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Preventing Avoidable Illnesses in Hispanics Objective of New Nationwide Education Effort

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Latest Recommendations Now Available in Spanish

Press Release Date: February 25, 1999

The Federal government's Agency for Health Care Policy and Research (AHCPR) announced today that it is disseminating nationwide two pocket-sized guides containing the latest recommendations and other information in Spanish for the prevention or early detection of illnesses such as breast cancer, heart disease and lead poisoning. The guides help users maintain a record of examinations of family members and they provide information on topics ranging from dietary guidelines and child development to safety guidelines and the warning signs of depression.

"These guides give Spanish-speakers access to the best evidence-based information available on ways to prevent avoidable health problems," said AHCPR's administrator, John M. Eisenberg, M.D. "Use of these guides may spell the difference between a healthier and longer life, and one of illness and suffering. We recommend that the nation's doctors, nurses, clinics, hospitals, insurers, employers and all others interested in preventing avoidable illnesses make these guides available to their Spanish-speaking patients, clients or employees."

AHCPR—a branch of the U.S. Department of Health and Human Services—works to improve the quality and effectiveness of health care, as well as enhance access to health care for all people living in the United States, through research and education. AHCPR also looks for ways to make health care more cost-effective and to reduce needless costs.

The vast majority of premature deaths and disability in the United States result from preventable causes. There is ample evidence that clinical preventive services can prevent these from occurring. But research also shows that physicians do not always provide their patients with all the necessary or recommended clinical preventive services. Another problem is that many times patients insist on having exams and other services that are ineffective or whose benefits have not been proven.

By the year 2010—only 11 years from now—more than one of every 10 persons (13 percent) in the United States will be of Hispanic origin. The health of the Hispanic population is improving but deficiencies remain.

For example, although the percentage of Hispanic women who use prenatal health services increased from 61 percent in 1987 to 70 percent in 1995, the goal for the year 2000 is 90 percent. Moreover, only about 38 percent of Hispanics aged 65 and older have been immunized against potentially deadly pneumonia and influenza, yet the year 2000 goal for this group is 60 percent.

The pocket guides are part of a National campaign, "Put Prevention into Practice," whose objective is to increase and improve the provision of clinical preventive services and to educate the public about the importance of prevention. The campaign is an outgrowth of the U.S. Preventive Health Services Task Force—a Federally appointed panel of experts who examine the scientific evidence behind preventive health care and based on their findings, develop recommendations.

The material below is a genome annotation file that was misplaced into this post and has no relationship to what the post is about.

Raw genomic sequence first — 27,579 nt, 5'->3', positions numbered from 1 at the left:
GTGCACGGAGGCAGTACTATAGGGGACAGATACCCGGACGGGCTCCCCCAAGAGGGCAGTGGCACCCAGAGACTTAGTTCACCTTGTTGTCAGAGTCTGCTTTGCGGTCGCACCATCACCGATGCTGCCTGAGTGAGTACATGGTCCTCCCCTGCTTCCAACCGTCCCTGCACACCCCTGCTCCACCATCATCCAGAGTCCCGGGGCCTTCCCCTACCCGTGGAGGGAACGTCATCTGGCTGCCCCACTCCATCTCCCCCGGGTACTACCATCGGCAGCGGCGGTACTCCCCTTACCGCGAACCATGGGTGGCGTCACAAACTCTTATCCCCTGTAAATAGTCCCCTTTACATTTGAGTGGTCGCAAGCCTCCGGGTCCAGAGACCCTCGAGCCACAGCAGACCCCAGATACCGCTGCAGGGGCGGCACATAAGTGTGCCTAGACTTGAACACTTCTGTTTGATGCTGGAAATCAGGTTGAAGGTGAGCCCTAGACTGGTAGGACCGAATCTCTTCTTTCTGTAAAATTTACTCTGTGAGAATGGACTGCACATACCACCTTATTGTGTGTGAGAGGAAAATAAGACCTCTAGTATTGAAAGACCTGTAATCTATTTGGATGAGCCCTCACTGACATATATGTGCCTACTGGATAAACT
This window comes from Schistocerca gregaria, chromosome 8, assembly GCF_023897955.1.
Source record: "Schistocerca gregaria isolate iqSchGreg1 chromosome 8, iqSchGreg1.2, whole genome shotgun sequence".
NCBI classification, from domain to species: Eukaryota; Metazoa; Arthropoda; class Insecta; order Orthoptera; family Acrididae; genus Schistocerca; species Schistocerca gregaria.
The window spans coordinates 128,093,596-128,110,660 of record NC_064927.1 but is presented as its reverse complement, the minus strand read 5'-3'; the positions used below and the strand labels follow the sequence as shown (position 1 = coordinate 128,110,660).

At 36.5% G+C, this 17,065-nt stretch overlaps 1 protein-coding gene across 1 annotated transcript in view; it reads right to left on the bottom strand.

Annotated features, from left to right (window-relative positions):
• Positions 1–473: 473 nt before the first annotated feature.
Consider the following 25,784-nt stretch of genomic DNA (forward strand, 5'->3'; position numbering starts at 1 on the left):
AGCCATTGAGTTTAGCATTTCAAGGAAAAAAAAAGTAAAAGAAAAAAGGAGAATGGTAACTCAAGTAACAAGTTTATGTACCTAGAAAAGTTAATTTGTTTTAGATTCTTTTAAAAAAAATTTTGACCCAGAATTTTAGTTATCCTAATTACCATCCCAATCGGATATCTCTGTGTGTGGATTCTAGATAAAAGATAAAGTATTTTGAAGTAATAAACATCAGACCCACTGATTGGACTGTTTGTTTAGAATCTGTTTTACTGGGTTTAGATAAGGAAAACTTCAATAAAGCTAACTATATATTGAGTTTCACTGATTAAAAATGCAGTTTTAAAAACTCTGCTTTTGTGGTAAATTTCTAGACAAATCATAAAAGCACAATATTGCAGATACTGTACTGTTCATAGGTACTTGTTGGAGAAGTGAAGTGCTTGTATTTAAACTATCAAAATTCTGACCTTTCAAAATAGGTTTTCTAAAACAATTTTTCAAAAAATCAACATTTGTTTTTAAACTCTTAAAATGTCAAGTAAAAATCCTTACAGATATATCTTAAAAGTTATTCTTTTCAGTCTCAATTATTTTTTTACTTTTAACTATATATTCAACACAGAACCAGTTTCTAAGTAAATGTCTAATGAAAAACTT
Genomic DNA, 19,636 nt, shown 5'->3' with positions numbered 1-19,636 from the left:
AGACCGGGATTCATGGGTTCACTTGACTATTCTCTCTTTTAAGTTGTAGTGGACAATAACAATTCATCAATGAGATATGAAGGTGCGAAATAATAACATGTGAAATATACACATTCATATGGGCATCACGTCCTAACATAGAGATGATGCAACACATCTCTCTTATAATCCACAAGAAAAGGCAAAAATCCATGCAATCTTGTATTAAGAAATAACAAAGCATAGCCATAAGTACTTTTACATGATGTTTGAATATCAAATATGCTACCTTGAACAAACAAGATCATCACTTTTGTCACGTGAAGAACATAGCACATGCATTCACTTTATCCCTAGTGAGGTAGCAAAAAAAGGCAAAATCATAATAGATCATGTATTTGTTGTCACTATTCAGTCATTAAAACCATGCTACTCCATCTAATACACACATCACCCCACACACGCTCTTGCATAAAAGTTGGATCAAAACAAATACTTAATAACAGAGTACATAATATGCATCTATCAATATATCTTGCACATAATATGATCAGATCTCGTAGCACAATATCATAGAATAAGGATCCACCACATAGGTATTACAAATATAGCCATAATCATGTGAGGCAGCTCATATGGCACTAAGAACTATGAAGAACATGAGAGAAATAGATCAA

Guía de salud infantíl (Child Health Guide) contains recommendations and other information from medical societies and public health authorities about exams and tests—what they are and when they are needed—information about development, nutrition, physical activity and other topics key to health in children. Guía de salud personal (Personal Health Guide) has information about blood pressure, cholesterol, immunizations, tests for detecting cancers, dental care, nutrition, AIDS, physical activity and other areas.

To order Guía de salud infantíl (APPIP 99-0013), or Guía de salud personal (APPIP 99-0012), or the English-language versions, Child Health Booklet (APPIP 98-0026) and Personal Health Booklet (APPIP 98-0027), call 1-800-358-9295 or write: AHCPR Publications Clearinghouse, P.O. Box 8547, Silver Spring, MD 20907 (Spanish-speaking staff are available).

Physicians, clinics, hospitals, other health providers, employers and social-support agencies may order up to 200 copies of each guide—which are also available in English—without charge. Organizations that need larger quantities may purchase them from the AHCPR Publications Clearinghouse (25 copies for $15) or borrow the negatives and reprint the booklets. Organizations that want to borrow the negatives should call Brigette Scott at Global Exchange, Inc. (301-272-2458).

Another source for the guides, as well as for other information on "Put Prevention into Practice," is online: http://www.ahrq.gov/clinic/ppipix.htm Select to access online versions of Guía de salud infantíl or Guía de salud personal, or the English-language versions, Child Health Booklet and Personal Health Booklet. AHCPR's Web site also contains other consumer publications, in Spanish as well as in English, plus research findings, statistics, and information about AHCPR programs and activities (in English only).

For additional information, contact AHCPR Public Affairs: Karen Migdail, (301) 427-1855 (KMigdail@ahrq.gov).

The information on this page is archived and provided for reference purposes only.

 

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